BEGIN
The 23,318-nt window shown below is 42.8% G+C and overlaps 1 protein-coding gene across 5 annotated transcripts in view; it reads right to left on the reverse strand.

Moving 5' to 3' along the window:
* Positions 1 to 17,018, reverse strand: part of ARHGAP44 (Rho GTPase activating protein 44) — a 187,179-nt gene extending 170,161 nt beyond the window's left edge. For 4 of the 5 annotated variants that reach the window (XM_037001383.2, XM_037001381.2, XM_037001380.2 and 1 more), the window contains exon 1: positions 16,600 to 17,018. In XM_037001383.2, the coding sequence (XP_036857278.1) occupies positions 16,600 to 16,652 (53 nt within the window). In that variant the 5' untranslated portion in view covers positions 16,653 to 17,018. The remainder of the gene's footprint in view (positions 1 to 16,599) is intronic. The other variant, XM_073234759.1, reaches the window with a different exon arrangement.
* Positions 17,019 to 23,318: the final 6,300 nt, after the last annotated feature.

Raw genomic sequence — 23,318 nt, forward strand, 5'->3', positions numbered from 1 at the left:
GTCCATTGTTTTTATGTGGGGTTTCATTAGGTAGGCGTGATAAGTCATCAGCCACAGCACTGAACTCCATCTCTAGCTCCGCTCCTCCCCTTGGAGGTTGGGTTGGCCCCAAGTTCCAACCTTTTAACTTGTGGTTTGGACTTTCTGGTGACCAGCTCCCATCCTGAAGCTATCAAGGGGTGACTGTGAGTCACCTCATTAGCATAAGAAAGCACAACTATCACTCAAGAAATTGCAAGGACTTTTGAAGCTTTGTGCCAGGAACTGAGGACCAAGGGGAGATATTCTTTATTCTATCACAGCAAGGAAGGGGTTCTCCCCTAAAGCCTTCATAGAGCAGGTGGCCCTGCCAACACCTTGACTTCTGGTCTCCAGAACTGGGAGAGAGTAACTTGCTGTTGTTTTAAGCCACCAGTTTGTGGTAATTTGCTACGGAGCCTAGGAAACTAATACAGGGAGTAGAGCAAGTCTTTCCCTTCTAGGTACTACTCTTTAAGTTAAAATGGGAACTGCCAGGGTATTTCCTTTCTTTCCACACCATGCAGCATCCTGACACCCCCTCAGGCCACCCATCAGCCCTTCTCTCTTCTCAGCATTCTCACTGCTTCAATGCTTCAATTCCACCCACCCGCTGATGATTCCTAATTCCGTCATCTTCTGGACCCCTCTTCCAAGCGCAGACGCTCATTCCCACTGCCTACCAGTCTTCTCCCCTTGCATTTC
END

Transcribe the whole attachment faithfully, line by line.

The 23,318-nt window shown below is 42.8% G+C and overlaps 1 protein-coding gene across 5 annotated transcripts in view; it reads right to left on the reverse strand.

Moving 5' to 3' along the window:
* Positions 1 to 17,018, reverse strand: part of ARHGAP44 (Rho GTPase activating protein 44) — a 187,179-nt gene extending 170,161 nt beyond the window's left edge. For 4 of the 5 annotated variants that reach the window (XM_037001383.2, XM_037001381.2, XM_037001380.2 and 1 more), the window contains exon 1: positions 16,600 to 17,018. In XM_037001383.2, the coding sequence (XP_036857278.1) occupies positions 16,600 to 16,652 (53 nt within the window). In that variant the 5' untranslated portion in view covers positions 16,653 to 17,018. The remainder of the gene's footprint in view (positions 1 to 16,599) is intronic. The other variant, XM_073234759.1, reaches the window with a different exon arrangement.
* Positions 17,019 to 23,318: the final 6,300 nt, after the last annotated feature.

Raw genomic sequence — 23,318 nt, forward strand, 5'->3', positions numbered from 1 at the left:
GTCCATTGTTTTTATGTGGGGTTTCATTAGGTAGGCGTGATAAGTCATCAGCCACAGCACTGAACTCCATCTCTAGCTCCGCTCCTCCCCTTGGAGGTTGGGTTGGCCCCAAGTTCCAACCTTTTAACTTGTGGTTTGGACTTTCTGGTGACCAGCTCCCATCCTGAAGCTATCAAGGGGTGACTGTGAGTCACCTCATTAGCATAAGAAAGCACAACTATCACTCAAGAAATTGCAAGGACTTTTGAAGCTTTGTGCCAGGAACTGAGGACCAAGGGGAGATATTCTTTATTCTATCACAGCAAGGAAGGGGTTCTCCCCTAAAGCCTTCATAGAGCAGGTGGCCCTGCCAACACCTTGACTTCTGGTCTCCAGAACTGGGAGAGAGTAACTTGCTGTTGTTTTAAGCCACCAGTTTGTGGTAATTTGCTACGGAGCCTAGGAAACTAATACAGGGAGTAGAGCAAGTCTTTCCCTTCTAGGTACTACTCTTTAAGTTAAAATGGGAACTGCCAGGGTATTTCCTTTCTTTCCACACCATGCAGCATCCTGACACCCCCTCAGGCCACCCATCAGCCCTTCTCTCTTCTCAGCATTCTCACTGCTTCAATGCTTCAATTCCACCCACCCGCTGATGATTCCTAATTCCGTCATCTTCTGGACCCCTCTTCCAAGCGCAGACGCTCATTCCCACTGCCTACCAGTCTTCTCCCCTTGCATTTC